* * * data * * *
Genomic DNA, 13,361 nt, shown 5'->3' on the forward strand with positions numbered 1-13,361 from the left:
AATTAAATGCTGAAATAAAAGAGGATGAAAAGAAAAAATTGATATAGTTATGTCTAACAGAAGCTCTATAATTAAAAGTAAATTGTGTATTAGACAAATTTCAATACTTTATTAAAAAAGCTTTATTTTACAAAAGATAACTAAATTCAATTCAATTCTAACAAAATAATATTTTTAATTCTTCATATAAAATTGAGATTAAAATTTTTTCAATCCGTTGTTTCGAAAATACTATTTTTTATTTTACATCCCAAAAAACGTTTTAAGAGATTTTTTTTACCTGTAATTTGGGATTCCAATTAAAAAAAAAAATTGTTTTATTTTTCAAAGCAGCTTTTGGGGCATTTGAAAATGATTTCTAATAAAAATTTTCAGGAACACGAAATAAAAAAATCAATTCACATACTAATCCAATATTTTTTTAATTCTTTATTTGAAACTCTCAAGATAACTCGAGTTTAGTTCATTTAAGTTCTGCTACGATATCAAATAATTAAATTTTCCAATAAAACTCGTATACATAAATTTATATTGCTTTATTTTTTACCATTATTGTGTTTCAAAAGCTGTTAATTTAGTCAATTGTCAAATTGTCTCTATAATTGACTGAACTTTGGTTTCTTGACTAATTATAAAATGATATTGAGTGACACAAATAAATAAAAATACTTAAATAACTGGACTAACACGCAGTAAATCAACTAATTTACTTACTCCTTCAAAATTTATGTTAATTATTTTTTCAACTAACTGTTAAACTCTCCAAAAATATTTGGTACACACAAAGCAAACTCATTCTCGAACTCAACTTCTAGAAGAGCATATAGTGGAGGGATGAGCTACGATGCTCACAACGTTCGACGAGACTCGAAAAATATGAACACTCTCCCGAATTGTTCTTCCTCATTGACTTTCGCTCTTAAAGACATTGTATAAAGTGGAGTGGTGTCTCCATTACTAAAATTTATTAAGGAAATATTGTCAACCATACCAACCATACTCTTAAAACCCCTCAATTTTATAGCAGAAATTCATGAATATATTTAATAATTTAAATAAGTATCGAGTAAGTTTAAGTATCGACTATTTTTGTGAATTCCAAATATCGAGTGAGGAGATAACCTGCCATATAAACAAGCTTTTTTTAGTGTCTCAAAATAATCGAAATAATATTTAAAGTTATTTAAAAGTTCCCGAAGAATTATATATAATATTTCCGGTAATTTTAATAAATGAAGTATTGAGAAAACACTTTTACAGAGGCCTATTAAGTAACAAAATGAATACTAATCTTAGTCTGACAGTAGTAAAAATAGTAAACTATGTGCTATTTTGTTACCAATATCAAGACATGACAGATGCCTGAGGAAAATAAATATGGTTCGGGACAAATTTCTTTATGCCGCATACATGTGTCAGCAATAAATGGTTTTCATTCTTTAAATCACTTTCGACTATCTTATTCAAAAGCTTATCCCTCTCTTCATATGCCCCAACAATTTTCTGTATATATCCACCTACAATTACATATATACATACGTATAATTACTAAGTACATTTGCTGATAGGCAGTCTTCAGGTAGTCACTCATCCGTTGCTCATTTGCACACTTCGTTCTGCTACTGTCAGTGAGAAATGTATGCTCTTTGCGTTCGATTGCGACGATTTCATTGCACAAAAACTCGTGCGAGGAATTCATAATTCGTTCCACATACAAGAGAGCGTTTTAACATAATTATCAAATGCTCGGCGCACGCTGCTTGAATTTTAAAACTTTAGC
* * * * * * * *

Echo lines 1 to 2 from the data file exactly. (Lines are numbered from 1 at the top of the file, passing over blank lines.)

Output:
Genomic DNA, 13,361 nt, shown 5'->3' on the forward strand with positions numbered 1-13,361 from the left:
AATTAAATGCTGAAATAAAAGAGGATGAAAAGAAAAAATTGATATAGTTATGTCTAACAGAAGCTCTATAATTAAAAGTAAATTGTGTATTAGACAAATTTCAATACTTTATTAAAAAAGCTTTATTTTACAAAAGATAACTAAATTCAATTCAATTCTAACAAAATAATATTTTTAATTCTTCATATAAAATTGAGATTAAAATTTTTTCAATCCGTTGTTTCGAAAATACTATTTTTTATTTTACATCCCAAAAAACGTTTTAAGAGATTTTTTTTACCTGTAATTTGGGATTCCAATTAAAAAAAAAAATTGTTTTATTTTTCAAAGCAGCTTTTGGGGCATTTGAAAATGATTTCTAATAAAAATTTTCAGGAACACGAAATAAAAAAATCAATTCACATACTAATCCAATATTTTTTTAATTCTTTATTTGAAACTCTCAAGATAACTCGAGTTTAGTTCATTTAAGTTCTGCTACGATATCAAATAATTAAATTTTCCAATAAAACTCGTATACATAAATTTATATTGCTTTATTTTTTACCATTATTGTGTTTCAAAAGCTGTTAATTTAGTCAATTGTCAAATTGTCTCTATAATTGACTGAACTTTGGTTTCTTGACTAATTATAAAATGATATTGAGTGACACAAATAAATAAAAATACTTAAATAACTGGACTAACACGCAGTAAATCAACTAATTTACTTACTCCTTCAAAATTTATGTTAATTATTTTTTCAACTAACTGTTAAACTCTCCAAAAATATTTGGTACACACAAAGCAAACTCATTCTCGAACTCAACTTCTAGAAGAGCATATAGTGGAGGGATGAGCTACGATGCTCACAACGTTCGACGAGACTCGAAAAATATGAACACTCTCCCGAATTGTTCTTCCTCATTGACTTTCGCTCTTAAAGACATTGTATAAAGTGGAGTGGTGTCTCCATTACTAAAATTTATTAAGGAAATATTGTCAACCATACCAACCATACTCTTAAAACCCCTCAATTTTATAGCAGAAATTCATGAATATATTTAATAATTTAAATAAGTATCGAGTAAGTTTAAGTATCGACTATTTTTGTGAATTCCAAATATCGAGTGAGGAGATAACCTGCCATATAAACAAGCTTTTTTTAGTGTCTCAAAATAATCGAAATAATATTTAAAGTTATTTAAAAGTTCCCGAAGAATTATATATAATATTTCCGGTAATTTTAATAAATGAAGTATTGAGAAAACACTTTTACAGAGGCCTATTAAGTAACAAAATGAATACTAATCTTAGTCTGACAGTAGTAAAAATAGTAAACTATGTGCTATTTTGTTACCAATATCAAGACATGACAGATGCCTGAGGAAAATAAATATGGTTCGGGACAAATTTCTTTATGCCGCATACATGTGTCAGCAATAAATGGTTTTCATTCTTTAAATCACTTTCGACTATCTTATTCAAAAGCTTATCCCTCTCTTCATATGCCCCAACAATTTTCTGTATATATCCACCTACAATTACATATATACATACGTATAATTACTAAGTACATTTGCTGATAGGCAGTCTTCAGGTAGTCACTCATCCGTTGCTCATTTGCACACTTCGTTCTGCTACTGTCAGTGAGAAATGTATGCTCTTTGCGTTCGATTGCGACGATTTCATTGCACAAAAACTCGTGCGAGGAATTCATAATTCGTTCCACATACAAGAGAGCGTTTTAACATAATTATCAAATGCTCGGCGCACGCTGCTTGAATTTTAAAACTTTAGC